Artist’s Statement, 2021.
I am an artist based in Glasgow.
I graduated from Edinburgh College of Art in 1982.
Although I kept working on a small scale when I had children, I am only now getting into my stride and producing new work consistently.
The majority of what I do is figurative. This work has taken up a lot of the last ten years; it is something I feel most passionate about, drawing the human condition and writing about the people I meet to make a rounded portrait, beyond stereotypes and preconceptions.
If I was to sum up the experiences of working on my two residencies, it would be to say
Eye-opening, mind boggling, joyous, humbling, moving and exhilarating.
Between 2011 and 2019 I worked on a collection of portrait drawings that became a book about the refugee/ immigrant experience. Despite the difficulties involved in dealing with large groups and the painful experiences that were sometimes disclosed, it stuck in my mind that poetry and beauty must be part of the message and it’s a way of bringing attention to the issues.
However hard that is to do, the poetry has to be intrinsic. It takes a great deal of resolve to do this.Those who took part, between 2011 and 2019, in the integration network project were determined to be part of an artistic enterprise. ( It surprised me that art is so highly regarded around the world. For an artist that’s good to know.)
The determination exhibited by many of the people who were involved in the refugee drawing project had helped them survive unimaginable things; torture and genocide, loss of family members; it was a big responsibility to make sure everyone felt included and valued. Everyone ( and the children especially) had been through a lot. The drawings were an affirmation that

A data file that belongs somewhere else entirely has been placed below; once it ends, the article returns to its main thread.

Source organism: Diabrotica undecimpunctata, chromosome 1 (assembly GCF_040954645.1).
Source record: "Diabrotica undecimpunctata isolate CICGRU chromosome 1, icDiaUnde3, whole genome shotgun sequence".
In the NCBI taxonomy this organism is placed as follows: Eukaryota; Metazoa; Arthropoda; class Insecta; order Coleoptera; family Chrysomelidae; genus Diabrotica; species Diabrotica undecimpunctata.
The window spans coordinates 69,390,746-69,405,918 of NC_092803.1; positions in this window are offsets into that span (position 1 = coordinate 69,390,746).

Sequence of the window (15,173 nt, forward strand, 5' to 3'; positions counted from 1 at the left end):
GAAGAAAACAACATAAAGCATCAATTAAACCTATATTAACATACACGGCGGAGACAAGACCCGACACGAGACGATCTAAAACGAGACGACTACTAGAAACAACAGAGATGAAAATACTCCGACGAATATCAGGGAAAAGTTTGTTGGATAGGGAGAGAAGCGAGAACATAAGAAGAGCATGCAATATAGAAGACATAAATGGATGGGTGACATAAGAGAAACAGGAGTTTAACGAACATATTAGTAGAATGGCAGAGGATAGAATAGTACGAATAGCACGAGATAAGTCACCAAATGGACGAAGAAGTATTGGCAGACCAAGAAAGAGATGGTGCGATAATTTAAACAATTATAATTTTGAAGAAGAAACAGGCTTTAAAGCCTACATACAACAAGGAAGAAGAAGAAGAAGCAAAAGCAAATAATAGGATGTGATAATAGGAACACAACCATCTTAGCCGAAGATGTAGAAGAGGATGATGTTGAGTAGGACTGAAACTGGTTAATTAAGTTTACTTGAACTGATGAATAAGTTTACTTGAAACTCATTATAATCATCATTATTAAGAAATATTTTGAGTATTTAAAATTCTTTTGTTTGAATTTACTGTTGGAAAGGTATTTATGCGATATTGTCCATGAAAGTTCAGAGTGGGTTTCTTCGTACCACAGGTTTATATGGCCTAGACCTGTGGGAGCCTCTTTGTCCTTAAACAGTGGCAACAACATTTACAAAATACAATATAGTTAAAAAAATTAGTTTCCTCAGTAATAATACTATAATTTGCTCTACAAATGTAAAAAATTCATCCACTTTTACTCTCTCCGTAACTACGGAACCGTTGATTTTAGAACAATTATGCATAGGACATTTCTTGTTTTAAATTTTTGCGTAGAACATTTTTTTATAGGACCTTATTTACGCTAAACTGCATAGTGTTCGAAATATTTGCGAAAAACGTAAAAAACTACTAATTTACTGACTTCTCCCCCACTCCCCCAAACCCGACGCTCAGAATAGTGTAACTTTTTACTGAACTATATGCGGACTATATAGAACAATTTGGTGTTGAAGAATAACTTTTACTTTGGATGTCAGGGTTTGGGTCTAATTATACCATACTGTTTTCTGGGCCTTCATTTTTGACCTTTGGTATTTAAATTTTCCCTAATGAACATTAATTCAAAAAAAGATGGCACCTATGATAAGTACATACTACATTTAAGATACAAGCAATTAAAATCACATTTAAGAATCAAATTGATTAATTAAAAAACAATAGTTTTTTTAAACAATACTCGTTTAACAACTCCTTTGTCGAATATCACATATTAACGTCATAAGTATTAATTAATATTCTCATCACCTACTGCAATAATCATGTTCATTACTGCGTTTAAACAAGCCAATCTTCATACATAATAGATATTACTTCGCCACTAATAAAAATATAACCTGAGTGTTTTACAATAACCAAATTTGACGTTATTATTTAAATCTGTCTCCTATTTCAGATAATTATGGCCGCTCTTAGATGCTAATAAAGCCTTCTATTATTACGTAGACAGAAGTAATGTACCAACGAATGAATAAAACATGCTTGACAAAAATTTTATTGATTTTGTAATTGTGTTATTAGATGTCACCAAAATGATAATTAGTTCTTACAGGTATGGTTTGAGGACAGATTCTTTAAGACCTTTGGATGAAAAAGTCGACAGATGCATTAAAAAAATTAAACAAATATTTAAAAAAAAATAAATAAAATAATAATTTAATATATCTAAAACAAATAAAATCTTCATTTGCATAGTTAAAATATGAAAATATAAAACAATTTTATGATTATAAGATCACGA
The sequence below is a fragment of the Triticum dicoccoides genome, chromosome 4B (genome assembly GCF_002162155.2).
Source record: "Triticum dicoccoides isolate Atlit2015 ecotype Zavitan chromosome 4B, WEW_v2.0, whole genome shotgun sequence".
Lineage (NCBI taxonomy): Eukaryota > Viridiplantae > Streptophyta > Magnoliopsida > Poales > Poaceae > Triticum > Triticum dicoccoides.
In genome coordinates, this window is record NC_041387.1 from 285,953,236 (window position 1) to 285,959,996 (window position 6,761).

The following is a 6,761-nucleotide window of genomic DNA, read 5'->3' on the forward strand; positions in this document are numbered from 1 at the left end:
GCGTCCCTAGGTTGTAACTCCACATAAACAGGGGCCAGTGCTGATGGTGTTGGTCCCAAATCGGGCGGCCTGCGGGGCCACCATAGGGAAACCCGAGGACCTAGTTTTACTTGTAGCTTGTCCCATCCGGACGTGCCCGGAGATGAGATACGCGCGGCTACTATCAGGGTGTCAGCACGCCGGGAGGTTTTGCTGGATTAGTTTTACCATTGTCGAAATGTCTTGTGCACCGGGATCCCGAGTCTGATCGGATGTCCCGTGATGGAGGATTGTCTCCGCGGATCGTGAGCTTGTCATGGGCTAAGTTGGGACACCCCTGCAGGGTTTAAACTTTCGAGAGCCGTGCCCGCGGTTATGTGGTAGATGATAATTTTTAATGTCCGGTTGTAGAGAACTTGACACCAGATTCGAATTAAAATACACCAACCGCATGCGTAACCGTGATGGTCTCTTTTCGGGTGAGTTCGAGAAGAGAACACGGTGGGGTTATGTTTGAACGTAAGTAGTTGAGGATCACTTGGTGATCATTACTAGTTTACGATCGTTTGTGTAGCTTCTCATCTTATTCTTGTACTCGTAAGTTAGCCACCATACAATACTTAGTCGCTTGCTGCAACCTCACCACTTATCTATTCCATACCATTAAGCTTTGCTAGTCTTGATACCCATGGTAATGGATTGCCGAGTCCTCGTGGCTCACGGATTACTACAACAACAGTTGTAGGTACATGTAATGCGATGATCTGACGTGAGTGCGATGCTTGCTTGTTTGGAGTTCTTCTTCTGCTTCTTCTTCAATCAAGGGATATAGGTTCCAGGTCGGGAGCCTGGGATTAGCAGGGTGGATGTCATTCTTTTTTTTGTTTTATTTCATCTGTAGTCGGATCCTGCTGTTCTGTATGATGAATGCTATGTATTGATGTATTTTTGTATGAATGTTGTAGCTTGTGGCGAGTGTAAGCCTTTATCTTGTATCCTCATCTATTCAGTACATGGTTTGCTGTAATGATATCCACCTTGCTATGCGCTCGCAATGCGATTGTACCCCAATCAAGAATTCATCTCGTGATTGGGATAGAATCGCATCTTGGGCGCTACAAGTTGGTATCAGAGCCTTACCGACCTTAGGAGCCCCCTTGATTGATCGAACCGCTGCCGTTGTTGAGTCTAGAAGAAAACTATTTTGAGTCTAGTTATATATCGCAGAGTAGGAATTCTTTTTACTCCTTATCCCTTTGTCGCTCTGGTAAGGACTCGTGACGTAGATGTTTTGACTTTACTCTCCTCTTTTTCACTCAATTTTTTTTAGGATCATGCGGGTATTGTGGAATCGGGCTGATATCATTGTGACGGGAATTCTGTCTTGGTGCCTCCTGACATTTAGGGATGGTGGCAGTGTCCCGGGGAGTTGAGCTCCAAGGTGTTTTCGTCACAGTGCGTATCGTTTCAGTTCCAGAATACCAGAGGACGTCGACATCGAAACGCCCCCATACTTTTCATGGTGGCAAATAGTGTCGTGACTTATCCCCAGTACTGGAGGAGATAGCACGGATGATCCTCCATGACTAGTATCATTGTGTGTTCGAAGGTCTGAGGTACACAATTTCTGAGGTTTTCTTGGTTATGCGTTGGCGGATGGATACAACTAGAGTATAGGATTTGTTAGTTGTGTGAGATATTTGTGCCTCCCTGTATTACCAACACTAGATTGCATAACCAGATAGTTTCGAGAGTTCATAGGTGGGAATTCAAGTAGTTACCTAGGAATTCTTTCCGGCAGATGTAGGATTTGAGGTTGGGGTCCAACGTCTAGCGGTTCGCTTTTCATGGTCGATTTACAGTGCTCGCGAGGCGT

“I am not just a form at the Home Office.”
“I’m getting my portrait made, something normal, something people might do on holiday. “ The portraits. when we had enough, were to be exhibited at Glasgow University. In 2017 we had our first exhibition at the University. Other exhibitions followed.. I was invited to talk about the work in Chicago at the International Conference of Europeanists..
Later I was invited to give talks in Madrid, Reykjavik and Montreal. There is a book about the project “ Notions of Freedom. “ a collection of 1,000 drawings and stories.
My residency with Fortune Works is a labour of love.
We have done some great work together. This is also a documentation of life stories and it is important because it sends a clear message that the portraits are of real people, with dreams and relationships and interests, charm and humour. They just happen to be disabled.
It is my most optimistic work. It may not be to everyone’s taste; that’s not the artist’s job! It stands as a testament to the human spirit, to what we can learn from the learning disabled, thoughtfulness, wisdom, humility, that everyone is vulnerable to some degree and that it’s not such a bad thing to be.
At Fortune Works we also come together to be sociable and have fun. And do interesting things, like getting your portrait drawn, and being in an exhibition that is seen around the world. It is a special experience. FortuneWorks is truly Inspirational!